But isn't one issue with older hardware is that they're inefficient when it comes to power consumption? And you're talking a world where electricity may not be a given.
Such a world would be better suited for power-sipping ARM-based units which are also more compact and could even be powered by batteries.
Because of errata that would've been corrected in the 64-bit chips but can cause serious trouble on the originals (think the "f0 0f" bug).
Except HP could employ a "divide and conquer" strategy and swamp each individual case with so much red tape it'll either make the litigant give up, make the lawyers (if they're on contingency) give up, or make the victory pyrrhic.
"The obvious solution is to lower your attack surface. Make it hard for the user to install software from random sources, make sure you always use a minimal amount of code so you minimize the chance of getting compromised via a bug... and so on. You know, normal best practices security."
But that doesn't work well against the average user (who BTW can't be educated). How do you deal with people unwilling and unable to protect themselves (and by extension, everyone around them)?
"Speaking as someone who has been called upon to fix friend's PCs, I sometime think it would be nice if every consumer PC sold came with external HDDs and an image back up system by default. :)"
Two problems with that approach.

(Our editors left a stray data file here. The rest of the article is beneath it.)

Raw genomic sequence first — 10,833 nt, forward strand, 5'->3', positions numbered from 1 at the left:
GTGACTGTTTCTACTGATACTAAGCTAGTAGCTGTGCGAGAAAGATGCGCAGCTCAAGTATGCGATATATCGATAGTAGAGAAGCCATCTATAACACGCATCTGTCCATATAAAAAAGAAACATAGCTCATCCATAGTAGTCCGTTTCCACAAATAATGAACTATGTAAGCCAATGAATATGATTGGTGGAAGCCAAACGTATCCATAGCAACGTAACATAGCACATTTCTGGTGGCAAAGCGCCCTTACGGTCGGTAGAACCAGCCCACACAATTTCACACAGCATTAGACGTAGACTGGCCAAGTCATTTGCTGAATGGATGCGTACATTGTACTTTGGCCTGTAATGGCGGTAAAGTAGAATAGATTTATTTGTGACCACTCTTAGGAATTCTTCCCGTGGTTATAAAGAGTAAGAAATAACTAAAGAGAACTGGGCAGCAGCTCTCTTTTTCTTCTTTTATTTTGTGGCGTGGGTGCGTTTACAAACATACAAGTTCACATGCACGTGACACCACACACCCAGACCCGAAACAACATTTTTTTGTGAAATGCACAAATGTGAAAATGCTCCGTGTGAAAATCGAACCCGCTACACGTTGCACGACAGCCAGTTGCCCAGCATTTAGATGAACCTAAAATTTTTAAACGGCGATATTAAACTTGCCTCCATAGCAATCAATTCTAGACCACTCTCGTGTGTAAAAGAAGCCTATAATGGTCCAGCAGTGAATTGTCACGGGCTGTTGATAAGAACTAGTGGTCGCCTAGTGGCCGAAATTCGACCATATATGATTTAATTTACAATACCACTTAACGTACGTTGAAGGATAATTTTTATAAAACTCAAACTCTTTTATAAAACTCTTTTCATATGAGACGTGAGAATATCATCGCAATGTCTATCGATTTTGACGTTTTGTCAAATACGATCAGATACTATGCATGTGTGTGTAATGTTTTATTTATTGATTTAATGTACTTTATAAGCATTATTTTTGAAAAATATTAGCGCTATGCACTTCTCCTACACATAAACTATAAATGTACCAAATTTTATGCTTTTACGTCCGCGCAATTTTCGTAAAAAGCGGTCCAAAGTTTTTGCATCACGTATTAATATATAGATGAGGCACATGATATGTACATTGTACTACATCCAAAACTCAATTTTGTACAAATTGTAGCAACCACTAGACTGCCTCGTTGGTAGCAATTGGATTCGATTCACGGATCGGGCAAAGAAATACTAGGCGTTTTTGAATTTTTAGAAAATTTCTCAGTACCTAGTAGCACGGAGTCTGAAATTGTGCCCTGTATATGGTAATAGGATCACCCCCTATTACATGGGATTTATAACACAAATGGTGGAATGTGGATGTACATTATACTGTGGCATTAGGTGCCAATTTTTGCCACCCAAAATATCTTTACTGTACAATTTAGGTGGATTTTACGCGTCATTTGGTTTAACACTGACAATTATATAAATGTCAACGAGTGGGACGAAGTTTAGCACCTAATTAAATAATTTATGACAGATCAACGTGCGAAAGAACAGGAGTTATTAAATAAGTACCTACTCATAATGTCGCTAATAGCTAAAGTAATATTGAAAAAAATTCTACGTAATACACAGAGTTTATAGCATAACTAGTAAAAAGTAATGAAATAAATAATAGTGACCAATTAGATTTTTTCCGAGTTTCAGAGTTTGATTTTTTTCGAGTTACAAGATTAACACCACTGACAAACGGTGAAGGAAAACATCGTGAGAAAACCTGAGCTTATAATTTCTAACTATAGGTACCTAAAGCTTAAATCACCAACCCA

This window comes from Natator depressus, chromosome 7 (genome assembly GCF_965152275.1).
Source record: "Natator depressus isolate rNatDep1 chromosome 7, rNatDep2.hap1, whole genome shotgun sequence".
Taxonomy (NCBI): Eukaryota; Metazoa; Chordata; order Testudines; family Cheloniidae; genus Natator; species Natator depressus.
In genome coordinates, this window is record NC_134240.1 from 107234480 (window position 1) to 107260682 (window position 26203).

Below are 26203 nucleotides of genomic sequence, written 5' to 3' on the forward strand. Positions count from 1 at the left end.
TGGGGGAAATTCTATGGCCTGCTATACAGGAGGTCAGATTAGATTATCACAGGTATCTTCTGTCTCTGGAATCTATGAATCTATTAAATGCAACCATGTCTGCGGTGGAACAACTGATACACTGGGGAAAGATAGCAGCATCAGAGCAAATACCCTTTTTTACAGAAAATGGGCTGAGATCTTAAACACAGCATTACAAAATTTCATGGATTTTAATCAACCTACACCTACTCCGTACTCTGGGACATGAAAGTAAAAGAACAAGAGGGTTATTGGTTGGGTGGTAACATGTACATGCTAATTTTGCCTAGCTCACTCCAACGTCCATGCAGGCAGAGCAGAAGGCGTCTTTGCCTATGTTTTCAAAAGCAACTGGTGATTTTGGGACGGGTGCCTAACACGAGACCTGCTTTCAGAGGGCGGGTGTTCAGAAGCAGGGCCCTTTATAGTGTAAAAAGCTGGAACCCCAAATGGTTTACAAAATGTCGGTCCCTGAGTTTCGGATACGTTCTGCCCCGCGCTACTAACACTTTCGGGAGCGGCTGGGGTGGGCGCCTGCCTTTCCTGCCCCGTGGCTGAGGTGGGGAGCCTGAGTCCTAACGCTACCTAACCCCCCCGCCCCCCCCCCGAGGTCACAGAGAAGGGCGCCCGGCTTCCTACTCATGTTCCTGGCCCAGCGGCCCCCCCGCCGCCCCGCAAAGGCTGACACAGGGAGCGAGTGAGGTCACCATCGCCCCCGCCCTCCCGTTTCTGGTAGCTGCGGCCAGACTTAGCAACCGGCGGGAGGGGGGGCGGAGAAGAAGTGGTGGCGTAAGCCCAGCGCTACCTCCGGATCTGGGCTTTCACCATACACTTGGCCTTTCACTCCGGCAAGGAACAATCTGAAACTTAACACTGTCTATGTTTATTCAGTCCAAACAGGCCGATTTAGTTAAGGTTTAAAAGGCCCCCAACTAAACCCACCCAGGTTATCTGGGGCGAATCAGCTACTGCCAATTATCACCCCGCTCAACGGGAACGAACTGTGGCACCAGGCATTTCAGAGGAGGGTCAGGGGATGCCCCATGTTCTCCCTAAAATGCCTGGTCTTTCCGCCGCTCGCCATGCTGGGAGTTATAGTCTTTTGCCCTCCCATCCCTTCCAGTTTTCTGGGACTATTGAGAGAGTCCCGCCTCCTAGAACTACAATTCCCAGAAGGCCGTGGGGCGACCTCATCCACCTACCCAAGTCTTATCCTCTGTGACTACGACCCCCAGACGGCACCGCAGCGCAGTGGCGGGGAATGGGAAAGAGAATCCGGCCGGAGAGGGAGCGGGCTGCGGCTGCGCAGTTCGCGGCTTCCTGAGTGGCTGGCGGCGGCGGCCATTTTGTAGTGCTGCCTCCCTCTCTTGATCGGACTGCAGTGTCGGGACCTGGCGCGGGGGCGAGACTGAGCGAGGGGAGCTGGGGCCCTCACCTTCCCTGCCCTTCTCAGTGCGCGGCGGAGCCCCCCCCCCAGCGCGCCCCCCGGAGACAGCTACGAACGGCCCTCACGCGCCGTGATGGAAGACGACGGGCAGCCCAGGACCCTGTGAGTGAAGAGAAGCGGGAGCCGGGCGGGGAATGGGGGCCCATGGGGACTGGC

One, sleeper infections exist that stay quiet for a while so as to get themselves INTO backups, meaning restoring the backup just gets you infected again (since you probably won't know which files contain the payload and a smart one will hide in multiple locations, including WITHIN legitimate programs).
Two, you overestimate the intelligence of the average computer user. Given an external hard drive, they'll probably find some way to break or usurp it. Didn't the late Terry Pratchett write once that if there was an End of the World button, the paint wouldn't even have time to dry?
"There is practically zero cost in the free sharing of smarter sophisticated intellectual property between developers and/or across live open source platforms which creates software of advanced nature."
Two words: trade secrets.
"Anyone who wants their control network to survive a determined attack. "
Then they get overridden by the board, who have to answer to the investors.
"High profile attacks like Talktalk and others have highlighted the need to do a thorough job of securing things to a wider audience given the beancounters saved them a small sum skimping on security only to find significant amounts of value wiped off shortly after the attacks."
And then the public forgets them next week, guaranteed. Meanwhile, the other investors will simply go, "Glad it wasn't me." Unless we see a board overthrow BEFORE a breach hits, I don't think the investors really care.
"Must be a day with a 'y' in the name."
Well, for someone living in a Spanish-speaking country, such a day doesn't exist. NONE of the weekdays have a 'y' in Spanish. Even the Spanish word for day (dia) doesn't have a y in it.